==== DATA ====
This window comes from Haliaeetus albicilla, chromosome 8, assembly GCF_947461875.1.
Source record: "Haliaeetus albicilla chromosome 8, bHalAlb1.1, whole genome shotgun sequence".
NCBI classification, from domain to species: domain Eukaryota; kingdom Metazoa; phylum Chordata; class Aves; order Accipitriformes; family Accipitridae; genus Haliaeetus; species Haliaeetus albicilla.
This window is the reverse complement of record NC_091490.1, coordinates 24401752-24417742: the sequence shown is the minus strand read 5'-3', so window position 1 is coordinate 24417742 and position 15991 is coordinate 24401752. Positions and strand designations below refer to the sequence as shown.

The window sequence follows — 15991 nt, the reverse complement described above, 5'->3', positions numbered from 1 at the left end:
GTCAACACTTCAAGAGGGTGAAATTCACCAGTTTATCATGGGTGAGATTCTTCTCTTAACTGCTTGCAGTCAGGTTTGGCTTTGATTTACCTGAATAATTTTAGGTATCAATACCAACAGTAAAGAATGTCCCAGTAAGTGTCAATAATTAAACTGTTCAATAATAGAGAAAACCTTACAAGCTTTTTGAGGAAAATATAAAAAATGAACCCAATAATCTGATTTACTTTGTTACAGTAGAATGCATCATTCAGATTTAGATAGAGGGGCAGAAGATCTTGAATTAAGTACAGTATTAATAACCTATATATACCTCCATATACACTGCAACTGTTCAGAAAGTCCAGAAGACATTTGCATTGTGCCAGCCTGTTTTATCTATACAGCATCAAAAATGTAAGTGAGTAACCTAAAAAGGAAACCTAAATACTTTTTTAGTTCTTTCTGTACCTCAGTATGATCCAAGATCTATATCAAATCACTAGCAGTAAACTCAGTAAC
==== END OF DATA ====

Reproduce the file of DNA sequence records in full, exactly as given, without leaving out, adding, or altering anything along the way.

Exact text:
This window comes from Haliaeetus albicilla, chromosome 8, assembly GCF_947461875.1.
Source record: "Haliaeetus albicilla chromosome 8, bHalAlb1.1, whole genome shotgun sequence".
NCBI classification, from domain to species: domain Eukaryota; kingdom Metazoa; phylum Chordata; class Aves; order Accipitriformes; family Accipitridae; genus Haliaeetus; species Haliaeetus albicilla.
This window is the reverse complement of record NC_091490.1, coordinates 24401752-24417742: the sequence shown is the minus strand read 5'-3', so window position 1 is coordinate 24417742 and position 15991 is coordinate 24401752. Positions and strand designations below refer to the sequence as shown.

The window sequence follows — 15991 nt, the reverse complement described above, 5'->3', positions numbered from 1 at the left end:
GTCAACACTTCAAGAGGGTGAAATTCACCAGTTTATCATGGGTGAGATTCTTCTCTTAACTGCTTGCAGTCAGGTTTGGCTTTGATTTACCTGAATAATTTTAGGTATCAATACCAACAGTAAAGAATGTCCCAGTAAGTGTCAATAATTAAACTGTTCAATAATAGAGAAAACCTTACAAGCTTTTTGAGGAAAATATAAAAAATGAACCCAATAATCTGATTTACTTTGTTACAGTAGAATGCATCATTCAGATTTAGATAGAGGGGCAGAAGATCTTGAATTAAGTACAGTATTAATAACCTATATATACCTCCATATACACTGCAACTGTTCAGAAAGTCCAGAAGACATTTGCATTGTGCCAGCCTGTTTTATCTATACAGCATCAAAAATGTAAGTGAGTAACCTAAAAAGGAAACCTAAATACTTTTTTAGTTCTTTCTGTACCTCAGTATGATCCAAGATCTATATCAAATCACTAGCAGTAAACTCAGTAAC